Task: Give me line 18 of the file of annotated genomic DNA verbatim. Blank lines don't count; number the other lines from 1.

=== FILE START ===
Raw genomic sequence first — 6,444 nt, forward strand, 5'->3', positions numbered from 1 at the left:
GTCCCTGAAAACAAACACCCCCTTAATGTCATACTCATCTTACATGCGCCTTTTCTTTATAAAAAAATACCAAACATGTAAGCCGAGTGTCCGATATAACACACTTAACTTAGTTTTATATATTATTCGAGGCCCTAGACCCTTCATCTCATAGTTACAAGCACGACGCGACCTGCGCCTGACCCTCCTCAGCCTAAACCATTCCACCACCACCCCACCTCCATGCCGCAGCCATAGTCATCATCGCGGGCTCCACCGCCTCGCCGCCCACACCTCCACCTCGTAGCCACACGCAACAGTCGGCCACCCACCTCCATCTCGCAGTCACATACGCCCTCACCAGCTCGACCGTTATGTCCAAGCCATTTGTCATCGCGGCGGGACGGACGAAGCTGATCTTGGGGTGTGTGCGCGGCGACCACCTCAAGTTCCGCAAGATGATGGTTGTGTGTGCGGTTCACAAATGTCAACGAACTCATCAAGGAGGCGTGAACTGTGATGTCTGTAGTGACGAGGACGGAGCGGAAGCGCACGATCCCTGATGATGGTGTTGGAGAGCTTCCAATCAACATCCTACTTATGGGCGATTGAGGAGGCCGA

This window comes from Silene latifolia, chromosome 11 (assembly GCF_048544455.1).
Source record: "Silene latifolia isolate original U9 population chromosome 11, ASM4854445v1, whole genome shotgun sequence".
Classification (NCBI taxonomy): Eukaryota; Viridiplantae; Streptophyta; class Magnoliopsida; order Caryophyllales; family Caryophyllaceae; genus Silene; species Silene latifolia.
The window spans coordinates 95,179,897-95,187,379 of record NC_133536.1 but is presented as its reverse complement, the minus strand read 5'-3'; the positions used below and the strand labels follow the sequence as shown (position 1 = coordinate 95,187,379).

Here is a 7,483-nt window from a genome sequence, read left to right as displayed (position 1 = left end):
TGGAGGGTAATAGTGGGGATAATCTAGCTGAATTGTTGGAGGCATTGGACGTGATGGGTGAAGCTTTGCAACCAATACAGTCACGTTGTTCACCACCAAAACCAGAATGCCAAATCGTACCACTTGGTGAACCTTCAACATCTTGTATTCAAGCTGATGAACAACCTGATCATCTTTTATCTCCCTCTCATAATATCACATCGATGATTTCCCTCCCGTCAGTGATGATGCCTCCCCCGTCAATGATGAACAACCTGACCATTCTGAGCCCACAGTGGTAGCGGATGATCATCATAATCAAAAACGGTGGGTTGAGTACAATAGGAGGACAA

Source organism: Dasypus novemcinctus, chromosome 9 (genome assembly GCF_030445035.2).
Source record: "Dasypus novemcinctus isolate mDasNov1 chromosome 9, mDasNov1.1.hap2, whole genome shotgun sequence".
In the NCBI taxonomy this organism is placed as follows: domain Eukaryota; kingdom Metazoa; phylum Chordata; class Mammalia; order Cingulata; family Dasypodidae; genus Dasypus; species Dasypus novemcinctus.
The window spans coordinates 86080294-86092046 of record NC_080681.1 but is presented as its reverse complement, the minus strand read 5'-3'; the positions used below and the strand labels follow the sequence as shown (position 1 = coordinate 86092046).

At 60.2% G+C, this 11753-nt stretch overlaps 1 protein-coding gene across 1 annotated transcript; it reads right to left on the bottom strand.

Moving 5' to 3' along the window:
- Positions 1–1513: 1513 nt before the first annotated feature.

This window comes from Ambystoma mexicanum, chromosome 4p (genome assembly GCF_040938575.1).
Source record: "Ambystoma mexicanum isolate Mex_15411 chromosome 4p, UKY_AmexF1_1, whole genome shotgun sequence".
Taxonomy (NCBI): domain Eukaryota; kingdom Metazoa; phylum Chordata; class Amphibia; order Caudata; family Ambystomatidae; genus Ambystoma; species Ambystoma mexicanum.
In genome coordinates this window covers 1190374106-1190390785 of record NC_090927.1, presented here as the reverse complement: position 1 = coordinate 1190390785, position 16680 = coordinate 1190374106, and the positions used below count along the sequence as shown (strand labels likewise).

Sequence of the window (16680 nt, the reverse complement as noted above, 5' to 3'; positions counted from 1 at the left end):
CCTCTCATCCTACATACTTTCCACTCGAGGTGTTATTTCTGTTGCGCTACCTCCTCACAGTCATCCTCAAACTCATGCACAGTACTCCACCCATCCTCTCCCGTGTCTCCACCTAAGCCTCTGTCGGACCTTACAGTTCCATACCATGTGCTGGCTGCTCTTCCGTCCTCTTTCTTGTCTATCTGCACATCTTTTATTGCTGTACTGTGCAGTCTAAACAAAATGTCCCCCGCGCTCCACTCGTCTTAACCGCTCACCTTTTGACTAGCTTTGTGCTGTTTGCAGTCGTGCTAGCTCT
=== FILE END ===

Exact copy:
Taxonomy (NCBI): domain Eukaryota; kingdom Metazoa; phylum Chordata; class Amphibia; order Caudata; family Ambystomatidae; genus Ambystoma; species Ambystoma mexicanum.